If you are covered by the DPDPA, here is a list of what you’re required to do:

  • Limit the collection of personal data to what is adequate, relevant, and reasonably necessary
  • Obtain consent for the processing of sensitive data
  • Honor consumer requests
  • Allow consumers to opt out of processing through an opt-out preference signal
  • Provide a privacy notice to consumers
  • Conduct data protection assessments

Update: On September 11, 2023, Delaware Governor John Carney signed the Delaware Personal Data Privacy Act (DPDPA). Learn what you need to know about the DPDPA.

Oregon Consumer Privacy Act

On June 22, 2023, the Oregon Consumer Privacy Act was passed. The bulk of OCPA’s requirements will take effect on July 1, 2024 (with a July 1, 2025 effective date for nonprofit organizations).

The OCPA applies to businesses doing business in Oregon or targeting Oregon residents, and:

  • Control or process the personal data of more than 100,000 consumers, or
  • Control or process the personal data of more than 25,000 and derive at least 25% of the gross revenue by selling the data.

There are novel consumer rights introduced in the OCPA that businesses need to be aware of. Aside from the right to access, correct, delete, and receive personal information, individuals also have the following additional rights:

  • Right to obtain a list of the “specific third parties” to whom a controller discloses personal data
  • Right to request the deletion of “derived data”

Businesses covered by the OCPA must do the following:

  • Obtain consent for the processing of sensitive data
  • Obtain affirmative consent in order to profile adolescent data
  • Honor consumer requests
  • Allow consumers to opt out of targeted advertising, data sales, and significant profiling decisions
  • Provide a privacy notice to consumers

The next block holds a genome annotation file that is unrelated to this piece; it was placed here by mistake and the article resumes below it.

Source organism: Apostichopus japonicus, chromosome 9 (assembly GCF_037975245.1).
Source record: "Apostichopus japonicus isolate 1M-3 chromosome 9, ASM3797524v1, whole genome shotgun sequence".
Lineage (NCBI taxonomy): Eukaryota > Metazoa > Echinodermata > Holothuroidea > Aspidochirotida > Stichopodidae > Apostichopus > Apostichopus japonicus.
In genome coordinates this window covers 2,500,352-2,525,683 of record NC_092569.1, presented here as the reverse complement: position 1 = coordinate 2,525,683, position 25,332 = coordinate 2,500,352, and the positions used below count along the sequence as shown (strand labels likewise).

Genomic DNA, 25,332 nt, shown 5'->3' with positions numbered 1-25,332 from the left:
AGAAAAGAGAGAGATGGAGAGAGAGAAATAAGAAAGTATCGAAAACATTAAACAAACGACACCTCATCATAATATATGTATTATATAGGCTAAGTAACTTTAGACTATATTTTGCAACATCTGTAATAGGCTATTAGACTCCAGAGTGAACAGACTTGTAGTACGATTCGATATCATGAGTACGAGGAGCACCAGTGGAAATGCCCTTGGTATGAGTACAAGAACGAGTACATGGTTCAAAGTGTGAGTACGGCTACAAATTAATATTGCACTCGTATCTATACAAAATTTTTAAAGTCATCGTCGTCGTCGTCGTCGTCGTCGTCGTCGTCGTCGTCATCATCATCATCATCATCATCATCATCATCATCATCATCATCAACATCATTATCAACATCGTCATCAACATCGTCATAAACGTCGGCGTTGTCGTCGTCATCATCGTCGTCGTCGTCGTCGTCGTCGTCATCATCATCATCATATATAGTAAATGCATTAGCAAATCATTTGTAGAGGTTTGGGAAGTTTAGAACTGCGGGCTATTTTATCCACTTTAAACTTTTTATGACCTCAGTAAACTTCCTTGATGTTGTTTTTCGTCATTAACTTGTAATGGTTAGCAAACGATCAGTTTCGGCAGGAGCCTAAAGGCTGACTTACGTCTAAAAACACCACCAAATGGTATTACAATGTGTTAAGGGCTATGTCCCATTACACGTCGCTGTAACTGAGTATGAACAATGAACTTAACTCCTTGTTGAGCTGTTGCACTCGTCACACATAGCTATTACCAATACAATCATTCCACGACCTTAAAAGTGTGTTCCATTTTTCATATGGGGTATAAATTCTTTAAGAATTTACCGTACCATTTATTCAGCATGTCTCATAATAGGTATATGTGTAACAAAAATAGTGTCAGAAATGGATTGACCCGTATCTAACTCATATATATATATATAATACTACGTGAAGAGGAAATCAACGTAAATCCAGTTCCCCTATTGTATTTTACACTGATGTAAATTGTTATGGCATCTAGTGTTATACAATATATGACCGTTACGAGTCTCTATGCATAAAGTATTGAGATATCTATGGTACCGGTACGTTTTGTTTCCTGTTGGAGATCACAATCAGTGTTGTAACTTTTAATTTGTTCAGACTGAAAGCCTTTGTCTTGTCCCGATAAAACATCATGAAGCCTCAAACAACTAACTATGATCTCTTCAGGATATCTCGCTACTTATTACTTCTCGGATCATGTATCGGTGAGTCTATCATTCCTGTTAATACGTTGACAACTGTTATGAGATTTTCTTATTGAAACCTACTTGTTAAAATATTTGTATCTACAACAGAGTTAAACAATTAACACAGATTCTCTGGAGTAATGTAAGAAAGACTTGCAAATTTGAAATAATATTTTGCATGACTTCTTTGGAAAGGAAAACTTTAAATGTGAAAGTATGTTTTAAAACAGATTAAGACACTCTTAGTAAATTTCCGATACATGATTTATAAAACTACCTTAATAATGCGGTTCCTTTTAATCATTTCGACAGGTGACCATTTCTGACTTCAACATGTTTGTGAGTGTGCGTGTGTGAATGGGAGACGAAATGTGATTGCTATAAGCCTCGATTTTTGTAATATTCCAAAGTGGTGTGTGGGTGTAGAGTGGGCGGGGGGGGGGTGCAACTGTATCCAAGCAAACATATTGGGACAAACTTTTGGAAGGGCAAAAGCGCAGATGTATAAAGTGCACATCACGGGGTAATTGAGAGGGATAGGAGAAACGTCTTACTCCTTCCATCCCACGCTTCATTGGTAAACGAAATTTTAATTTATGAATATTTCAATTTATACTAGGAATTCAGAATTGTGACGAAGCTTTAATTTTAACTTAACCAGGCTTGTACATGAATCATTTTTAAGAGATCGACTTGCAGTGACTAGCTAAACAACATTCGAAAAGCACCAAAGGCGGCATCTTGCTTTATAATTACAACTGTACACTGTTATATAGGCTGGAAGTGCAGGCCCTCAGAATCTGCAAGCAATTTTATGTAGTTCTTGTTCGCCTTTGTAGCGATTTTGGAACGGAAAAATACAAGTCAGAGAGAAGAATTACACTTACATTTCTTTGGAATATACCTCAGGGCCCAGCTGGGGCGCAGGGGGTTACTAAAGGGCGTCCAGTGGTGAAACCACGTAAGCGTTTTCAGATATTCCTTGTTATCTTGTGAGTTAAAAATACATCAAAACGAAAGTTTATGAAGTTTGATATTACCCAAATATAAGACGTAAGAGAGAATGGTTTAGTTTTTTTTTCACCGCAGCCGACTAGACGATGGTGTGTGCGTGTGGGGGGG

• Conduct data protection impact assessments and retain them for five years

Read more about the Oregon Consumer Privacy Act.

New Jersey Consumer Data Privacy Bill

The New Jersey Consumer Data Privacy Bill was passed in January 2024 and comes into effect on January 16, 2025. The Connecticut privacy law served as its model.

It applies to businesses that conduct business in New Jersey or offer products or services to residents of the state, and that during a calendar year either:

  • Control or process the personal data of at least 100,000 consumers, excluding data processed solely to complete a payment transaction; or
  • Control or process the personal data of at least 25,000 consumers, and the controller derives revenue, or receives a discount on the price of any goods or services, from the sale of personal data.

Meeting these thresholds leads to the following obligations:

  • Collect only the minimum amount of data necessary for processing purposes and process it for adequate purposes;
  • Collect consent for the processing of sensitive or children's data and provide mechanisms for revoking consent;
  • Obtain consent for processing the data of a child for purposes of targeted advertising, the sale of the consumer’s personal data, or profiling, where the controller has actual knowledge, or willfully disregards, that the consumer is at least 13 years of age but younger than 17 years of age;
  • Inform consumers about the processing, including the purposes of processing
  • Implement administrative, technical, and physical data security measures;
  • Honor consumer requests;
  • Conduct a data protection impact assessment where necessary, and
  • Ensure that they have written agreements with service providers for the processing of data.

The New Jersey privacy legislation grants consumers the right to:

  • Confirm whether a controller processes the consumer’s personal data and accesses such personal data, trade secrets excluded;